This interactive site charts the route of some of the world’s famous travellers: Magellan, Cook, Columbus, Pizzaro and many more. Our Year 7 students are about to begin a Guided Inquiry unit on Ancient China and “The Old Silk Road” and “The voyages of Marco Polo” maps will be links I make available for this.
In his post on Mindshift entitled How Technology Trends Have Influenced the Classroom, Carl Hooker outlines the many changes taking place in both society as well as technology that mean that learning and teaching methods have to change – and are changing.
As educators, it’s our job to make sure that students (and adults) are learning. Part of that process isn’t only about making an engaging activity or lesson, but also realizing how the modern brain learns.
For each of the headings below he outlines the classroom outcomes for these changes.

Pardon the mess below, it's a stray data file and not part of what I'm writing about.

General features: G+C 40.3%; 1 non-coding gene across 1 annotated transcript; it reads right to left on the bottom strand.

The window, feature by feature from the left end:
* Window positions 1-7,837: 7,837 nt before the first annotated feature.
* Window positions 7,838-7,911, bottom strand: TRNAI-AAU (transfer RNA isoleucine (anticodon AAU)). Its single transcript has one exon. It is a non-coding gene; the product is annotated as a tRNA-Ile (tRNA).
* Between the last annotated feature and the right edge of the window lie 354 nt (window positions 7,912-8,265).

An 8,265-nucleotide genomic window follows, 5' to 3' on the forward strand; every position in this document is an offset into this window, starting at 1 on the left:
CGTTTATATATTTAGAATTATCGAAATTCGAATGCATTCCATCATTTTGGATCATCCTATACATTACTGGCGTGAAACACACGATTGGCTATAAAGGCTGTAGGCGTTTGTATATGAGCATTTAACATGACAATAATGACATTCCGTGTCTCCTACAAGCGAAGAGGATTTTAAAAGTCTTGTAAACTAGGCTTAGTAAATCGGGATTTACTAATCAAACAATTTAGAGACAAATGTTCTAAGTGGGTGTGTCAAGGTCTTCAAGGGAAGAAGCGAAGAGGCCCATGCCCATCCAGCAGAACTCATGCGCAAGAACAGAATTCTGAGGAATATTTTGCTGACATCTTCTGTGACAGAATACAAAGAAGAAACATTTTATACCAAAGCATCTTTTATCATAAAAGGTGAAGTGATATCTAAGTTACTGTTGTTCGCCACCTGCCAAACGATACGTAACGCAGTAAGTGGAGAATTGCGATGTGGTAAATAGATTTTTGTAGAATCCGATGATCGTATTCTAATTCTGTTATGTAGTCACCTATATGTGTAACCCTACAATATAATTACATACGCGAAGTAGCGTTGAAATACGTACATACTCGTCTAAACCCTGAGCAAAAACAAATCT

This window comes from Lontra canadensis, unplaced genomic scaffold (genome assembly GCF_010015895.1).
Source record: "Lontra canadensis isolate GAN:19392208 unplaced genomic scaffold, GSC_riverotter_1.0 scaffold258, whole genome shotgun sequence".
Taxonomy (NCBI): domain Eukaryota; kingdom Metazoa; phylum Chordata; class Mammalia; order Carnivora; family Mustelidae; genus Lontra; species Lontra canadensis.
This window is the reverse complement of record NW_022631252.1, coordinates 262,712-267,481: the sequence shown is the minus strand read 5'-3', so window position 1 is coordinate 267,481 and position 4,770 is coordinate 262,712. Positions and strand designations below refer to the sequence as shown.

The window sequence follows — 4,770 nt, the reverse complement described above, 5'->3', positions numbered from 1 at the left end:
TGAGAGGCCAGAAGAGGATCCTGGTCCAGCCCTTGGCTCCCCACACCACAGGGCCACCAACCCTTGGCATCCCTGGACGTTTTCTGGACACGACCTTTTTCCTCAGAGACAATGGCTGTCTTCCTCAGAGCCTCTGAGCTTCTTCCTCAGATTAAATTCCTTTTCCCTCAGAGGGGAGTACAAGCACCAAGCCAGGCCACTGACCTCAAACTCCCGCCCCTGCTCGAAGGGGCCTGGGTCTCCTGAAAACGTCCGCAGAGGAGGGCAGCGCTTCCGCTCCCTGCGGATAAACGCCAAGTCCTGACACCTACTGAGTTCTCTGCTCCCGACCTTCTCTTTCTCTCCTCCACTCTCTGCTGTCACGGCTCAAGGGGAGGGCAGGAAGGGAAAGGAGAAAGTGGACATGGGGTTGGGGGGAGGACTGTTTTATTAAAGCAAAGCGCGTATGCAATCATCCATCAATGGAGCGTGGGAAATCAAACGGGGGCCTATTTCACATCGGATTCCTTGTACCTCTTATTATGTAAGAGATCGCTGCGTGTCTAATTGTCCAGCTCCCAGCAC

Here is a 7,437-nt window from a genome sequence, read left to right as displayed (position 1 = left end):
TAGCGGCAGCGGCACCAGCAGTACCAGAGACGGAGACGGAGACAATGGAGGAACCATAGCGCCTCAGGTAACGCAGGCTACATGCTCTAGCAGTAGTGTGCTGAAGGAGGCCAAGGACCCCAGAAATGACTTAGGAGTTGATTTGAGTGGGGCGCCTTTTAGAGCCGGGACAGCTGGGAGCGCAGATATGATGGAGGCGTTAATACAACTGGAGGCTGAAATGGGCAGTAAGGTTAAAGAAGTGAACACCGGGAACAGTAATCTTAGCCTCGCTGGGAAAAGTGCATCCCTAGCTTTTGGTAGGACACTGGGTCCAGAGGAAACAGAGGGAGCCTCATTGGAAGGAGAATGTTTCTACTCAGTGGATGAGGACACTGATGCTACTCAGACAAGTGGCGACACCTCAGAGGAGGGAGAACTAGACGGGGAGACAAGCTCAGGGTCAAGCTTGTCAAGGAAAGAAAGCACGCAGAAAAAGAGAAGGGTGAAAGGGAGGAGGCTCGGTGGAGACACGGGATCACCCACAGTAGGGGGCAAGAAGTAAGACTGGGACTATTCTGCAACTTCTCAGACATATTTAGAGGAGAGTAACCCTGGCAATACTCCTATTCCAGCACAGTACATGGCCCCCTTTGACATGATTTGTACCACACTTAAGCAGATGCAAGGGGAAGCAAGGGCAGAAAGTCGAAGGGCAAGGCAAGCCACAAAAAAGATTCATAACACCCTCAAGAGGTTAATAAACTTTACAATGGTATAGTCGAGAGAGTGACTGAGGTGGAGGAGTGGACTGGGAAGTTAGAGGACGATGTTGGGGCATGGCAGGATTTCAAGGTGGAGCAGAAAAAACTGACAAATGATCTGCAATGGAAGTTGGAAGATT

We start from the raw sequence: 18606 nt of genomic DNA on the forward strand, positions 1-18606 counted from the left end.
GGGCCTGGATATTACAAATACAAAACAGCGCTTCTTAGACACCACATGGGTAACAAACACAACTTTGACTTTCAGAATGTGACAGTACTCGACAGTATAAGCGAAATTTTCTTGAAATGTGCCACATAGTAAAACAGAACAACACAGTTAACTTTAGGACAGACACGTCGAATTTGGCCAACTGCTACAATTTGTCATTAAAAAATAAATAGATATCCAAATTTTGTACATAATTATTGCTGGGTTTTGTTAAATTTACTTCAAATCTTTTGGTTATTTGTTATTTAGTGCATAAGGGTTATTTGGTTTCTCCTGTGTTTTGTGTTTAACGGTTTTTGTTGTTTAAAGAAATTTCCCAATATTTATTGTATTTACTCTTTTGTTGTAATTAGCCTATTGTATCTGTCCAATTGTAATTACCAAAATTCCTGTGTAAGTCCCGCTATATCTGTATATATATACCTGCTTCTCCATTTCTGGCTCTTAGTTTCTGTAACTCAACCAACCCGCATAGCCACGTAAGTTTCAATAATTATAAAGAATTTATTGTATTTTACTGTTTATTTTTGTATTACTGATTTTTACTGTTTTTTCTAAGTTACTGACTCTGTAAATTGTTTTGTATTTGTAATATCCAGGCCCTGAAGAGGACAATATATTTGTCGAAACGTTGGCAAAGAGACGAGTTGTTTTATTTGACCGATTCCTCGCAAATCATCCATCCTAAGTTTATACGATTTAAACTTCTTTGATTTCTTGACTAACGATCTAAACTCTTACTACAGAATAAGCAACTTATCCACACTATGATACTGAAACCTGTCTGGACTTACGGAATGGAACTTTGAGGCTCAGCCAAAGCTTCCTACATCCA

The Increase of Interactivity
Self-Publishing the World As We See It
Everything is Mobile (and Instant)
Embracing the Digital Brain
This animation was produced on behalf of the Australian delegation to the Global Education Leadership Programme (GELP). It makes the case for making big changes in education, to keep up with the big changes that are taking place in society.
Mike Matas demonstrates an interactive book on an iPad in this ‘TED’ clip. The book demonstrated is “Our Choice”, Al Gore’s sequel to “An Inconvenient Truth”.
Schools these days are weighing up the use of digital books on iPads as an alternative to hardcopy textbooks and this gives valuable insight into possibilities. The comments on What this e-book is missing are also worth reading and provide further issues and possibilities.